Religion Briefs Pa. church begins surrender program
PHILADELPHIA — Philadelphia police say 100 people with outstanding arrest warrants showed up to surrender at a church in two hours.
That was just the first two hours of a program that began Wednesday morning and continues until Saturday. Anyone who’s wanted for a nonviolent offense in Philadelphia is invited to go to True Gospel Tabernacle Church in South Philadelphia between 8 a.m. and 5 p.m.
Police Commissioner Charles Ramsey says the church’s pastor read about similar programs in other cities and offered the use of his church building. The idea is that some will find the church less intimidating than a police station or a courthouse.
Camden, N.J., has scheduled a fugitive surrender program at a church next month.
Crosses stay up in Las Cruces
LAS CRUCES, N.M. — A federal appeals court has rejected claims that using Christian crosses in city logos and buildings is unconstitutional.
The 10th U.S. Circuit Court of Appeals in Denver affirmed a lower court decision to dismiss a lawsuit brought by Las Cruces residents Paul Weinbaum and Martin Boyd against the city, and another claim by Weinbaum against Las Cruces Public Schools.
Las Cruces, Spanish for “ The Crosses,” routinely uses three crosses in its city and school district logos.
In a 43-page opinion released last Friday, the appellate court acknowledged that use of such symbols raises legitimate constitutional concerns. But justices found the use of crosses “is not a religious statement” and is based on the city’s unique name and history.
A U.S. district judge in Las Cruces dismissed both lawsuits in 2006, ruling that “a city may make use of images that have a religious connotation as long as the primary or principal effect is not to endorse religion.”
El Paso attorney Brett Duke, representing Weinbaum and Boyd in their joint claim, would say only that he was reviewing the ruling.
Co-founder of Promise Keepers returns to lead
DENVER — Bill McCartney, the former college football coach who forged Promise Keepers into a formidable men’s movement, has come out of retirement to lead the evangelical Christian group.
McCartney, 68, has returned as chief executive officer and chairman of the ministry he co-founded. McCartney replaces Tom Fortson, who resigned voluntarily, according to Promise Keepers general counsel Ed O’Brien. The announcement was made last week.
Promise Keepers has struggled to find an identity since its heyday in the mid-1990s. In 1996, the group drew 1.1 million men to 22 stadium conferences; 10 years later, 18 conferences attracted some 132,000.
Tax forms also show steadily declining gifts, grants and contributions to the Denver-based group — from $15 million in 2002 to $9 million in 2005, the most recent year for which figures are available.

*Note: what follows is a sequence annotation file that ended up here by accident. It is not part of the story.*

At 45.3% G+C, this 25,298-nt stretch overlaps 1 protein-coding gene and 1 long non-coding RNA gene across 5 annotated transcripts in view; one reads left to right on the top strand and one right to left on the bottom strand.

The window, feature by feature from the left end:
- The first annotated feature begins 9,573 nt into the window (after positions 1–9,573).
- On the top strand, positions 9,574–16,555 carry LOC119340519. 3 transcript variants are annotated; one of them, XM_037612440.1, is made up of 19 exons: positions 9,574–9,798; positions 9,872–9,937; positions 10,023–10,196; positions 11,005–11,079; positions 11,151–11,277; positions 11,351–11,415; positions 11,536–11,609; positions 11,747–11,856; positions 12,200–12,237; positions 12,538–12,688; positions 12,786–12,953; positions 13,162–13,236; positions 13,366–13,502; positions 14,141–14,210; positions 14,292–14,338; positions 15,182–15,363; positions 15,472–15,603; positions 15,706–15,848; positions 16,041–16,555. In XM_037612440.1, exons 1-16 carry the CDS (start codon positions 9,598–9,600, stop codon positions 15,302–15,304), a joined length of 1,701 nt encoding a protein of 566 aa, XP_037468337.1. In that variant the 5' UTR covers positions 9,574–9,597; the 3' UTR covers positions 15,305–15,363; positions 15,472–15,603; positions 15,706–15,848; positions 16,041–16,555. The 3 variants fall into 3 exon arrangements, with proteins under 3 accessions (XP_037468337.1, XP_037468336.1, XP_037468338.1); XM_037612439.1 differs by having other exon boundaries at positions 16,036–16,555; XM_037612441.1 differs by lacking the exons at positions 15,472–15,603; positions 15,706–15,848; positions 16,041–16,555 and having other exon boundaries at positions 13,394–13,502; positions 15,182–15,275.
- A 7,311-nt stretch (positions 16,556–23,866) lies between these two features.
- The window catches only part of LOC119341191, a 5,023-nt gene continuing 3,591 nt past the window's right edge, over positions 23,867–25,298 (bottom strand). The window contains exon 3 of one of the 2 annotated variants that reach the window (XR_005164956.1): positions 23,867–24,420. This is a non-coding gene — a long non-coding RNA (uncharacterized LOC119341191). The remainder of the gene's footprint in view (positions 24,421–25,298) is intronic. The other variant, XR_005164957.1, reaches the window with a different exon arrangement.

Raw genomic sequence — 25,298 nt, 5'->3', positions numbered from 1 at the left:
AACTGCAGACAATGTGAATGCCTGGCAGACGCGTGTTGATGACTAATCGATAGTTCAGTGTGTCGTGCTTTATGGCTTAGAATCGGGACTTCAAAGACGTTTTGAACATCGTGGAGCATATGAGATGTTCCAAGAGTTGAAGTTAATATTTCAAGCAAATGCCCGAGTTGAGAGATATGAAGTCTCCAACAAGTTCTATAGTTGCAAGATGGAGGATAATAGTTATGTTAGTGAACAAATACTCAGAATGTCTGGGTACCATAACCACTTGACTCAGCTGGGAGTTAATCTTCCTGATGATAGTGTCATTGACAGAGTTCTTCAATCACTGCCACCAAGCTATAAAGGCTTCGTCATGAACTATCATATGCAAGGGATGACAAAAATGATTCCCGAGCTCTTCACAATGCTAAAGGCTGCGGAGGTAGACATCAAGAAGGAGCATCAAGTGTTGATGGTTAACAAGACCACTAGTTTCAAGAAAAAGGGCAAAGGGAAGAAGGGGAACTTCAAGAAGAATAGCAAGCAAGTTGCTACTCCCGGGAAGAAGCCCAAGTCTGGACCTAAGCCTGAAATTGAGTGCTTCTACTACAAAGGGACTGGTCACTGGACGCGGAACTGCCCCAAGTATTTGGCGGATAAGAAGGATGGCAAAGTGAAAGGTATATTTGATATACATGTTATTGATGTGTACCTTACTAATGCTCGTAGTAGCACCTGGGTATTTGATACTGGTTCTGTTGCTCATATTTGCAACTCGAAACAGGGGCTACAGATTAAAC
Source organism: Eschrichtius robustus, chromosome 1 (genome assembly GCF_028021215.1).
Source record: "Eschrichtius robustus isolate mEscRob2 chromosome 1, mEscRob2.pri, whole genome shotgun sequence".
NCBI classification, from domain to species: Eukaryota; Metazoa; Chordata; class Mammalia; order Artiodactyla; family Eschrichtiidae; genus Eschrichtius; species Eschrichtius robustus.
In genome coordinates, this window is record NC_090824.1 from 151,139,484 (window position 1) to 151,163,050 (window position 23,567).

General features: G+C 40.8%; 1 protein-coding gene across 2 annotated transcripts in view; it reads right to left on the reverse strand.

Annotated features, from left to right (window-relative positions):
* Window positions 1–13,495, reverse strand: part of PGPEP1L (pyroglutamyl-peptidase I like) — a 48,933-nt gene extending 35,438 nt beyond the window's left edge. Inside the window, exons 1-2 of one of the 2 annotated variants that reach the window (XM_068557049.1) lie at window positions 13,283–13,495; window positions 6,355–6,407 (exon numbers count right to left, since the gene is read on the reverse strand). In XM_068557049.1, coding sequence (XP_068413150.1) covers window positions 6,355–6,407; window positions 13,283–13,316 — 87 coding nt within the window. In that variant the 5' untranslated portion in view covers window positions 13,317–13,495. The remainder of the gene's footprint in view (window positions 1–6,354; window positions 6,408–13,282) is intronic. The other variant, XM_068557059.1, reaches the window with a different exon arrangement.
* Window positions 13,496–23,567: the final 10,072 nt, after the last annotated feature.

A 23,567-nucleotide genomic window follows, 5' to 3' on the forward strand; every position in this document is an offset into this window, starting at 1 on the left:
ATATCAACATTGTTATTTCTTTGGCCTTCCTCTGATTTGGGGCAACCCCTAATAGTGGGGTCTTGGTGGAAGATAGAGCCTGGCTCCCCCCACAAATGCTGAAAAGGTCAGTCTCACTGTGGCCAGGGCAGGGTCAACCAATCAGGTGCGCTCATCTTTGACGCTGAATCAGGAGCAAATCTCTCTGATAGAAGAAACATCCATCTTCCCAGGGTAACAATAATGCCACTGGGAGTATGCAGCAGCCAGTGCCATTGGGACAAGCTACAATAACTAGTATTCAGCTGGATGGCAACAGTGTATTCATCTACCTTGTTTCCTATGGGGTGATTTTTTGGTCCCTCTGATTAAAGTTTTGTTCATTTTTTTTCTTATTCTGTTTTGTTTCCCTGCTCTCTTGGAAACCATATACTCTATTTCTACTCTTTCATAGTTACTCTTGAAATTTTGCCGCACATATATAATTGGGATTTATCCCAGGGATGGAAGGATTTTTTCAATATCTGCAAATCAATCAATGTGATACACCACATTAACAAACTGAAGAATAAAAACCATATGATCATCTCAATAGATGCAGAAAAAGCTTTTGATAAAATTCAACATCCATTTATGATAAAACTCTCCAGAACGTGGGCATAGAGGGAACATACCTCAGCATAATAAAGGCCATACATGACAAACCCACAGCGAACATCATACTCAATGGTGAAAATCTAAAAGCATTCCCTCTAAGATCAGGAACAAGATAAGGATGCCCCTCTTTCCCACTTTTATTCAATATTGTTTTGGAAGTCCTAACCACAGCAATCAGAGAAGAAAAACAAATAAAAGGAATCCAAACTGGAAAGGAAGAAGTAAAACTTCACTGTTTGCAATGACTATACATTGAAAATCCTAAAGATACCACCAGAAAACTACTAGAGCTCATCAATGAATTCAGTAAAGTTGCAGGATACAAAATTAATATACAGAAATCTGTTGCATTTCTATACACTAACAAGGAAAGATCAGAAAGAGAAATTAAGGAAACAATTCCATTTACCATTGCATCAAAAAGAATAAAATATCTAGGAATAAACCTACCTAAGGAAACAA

Under Fortson, Promise Keepers scaled down its events and took tentative steps into politics by running voter registration drives and issuing statements on subjects like gay marriage.
McCartney, former coach of the University of Colorado football team, also brought back former Promise Keepers executive Raleigh Washington to serve as president. They have yet to release details of their plans for the group.
Cleveland Catholic parishes protest downsizing plan
CLEVELAND — A downsizing plan that could shutter more than 45 Roman Catholic parishes in the Diocese of Cleveland is prompting some Catholics to look for ways to save their churches.
More than 20 regional groups of parishes are preparing recommendations for closing or merging parishes in response to population shifts to the outer suburbs and the ongoing clergy shortage. Bishop Richard Lennon is expected to decide the fate of the parishes by March. The most closures are expected in Cleveland, where about 25 parishes are in danger of being shut down.
Anincreasing number of parishes have decided to fight to stay open. St. Peter Church in downtown Cleveland has opposed an initial plan for a merger with St. John Cathedral.
At St. Barbara Catholic Church on Cleveland’s West Side, about 400 people have appealed to the Cleveland Catholic Diocese to allow their parish to remain open.
“It gets very hard when people are facing the possibility of closing, and all the feelings that one would humanly expect,” said Rick Krivanka, co-chairman of the diocesan committee overseeing the downsizing process. “ There’s no easy way to do what is very difficult.”
European Mormons consolidate headquarters
FRANKFURT, Germany— The Mormon church has consolidated its European headquarters to Germany as it undertakes a bid to increase its membership across the continent.
In August, The Church of Jesus Christ of Latter-day Saints — which claims some 13 million members worldwide — consolidated its former western European head office in Birmingham, England, with its central European offices in Frankfurt in Germany.
More than half the members of the Salt Lake City-based church live outside the U.S., with about 450,000 members living in Europe.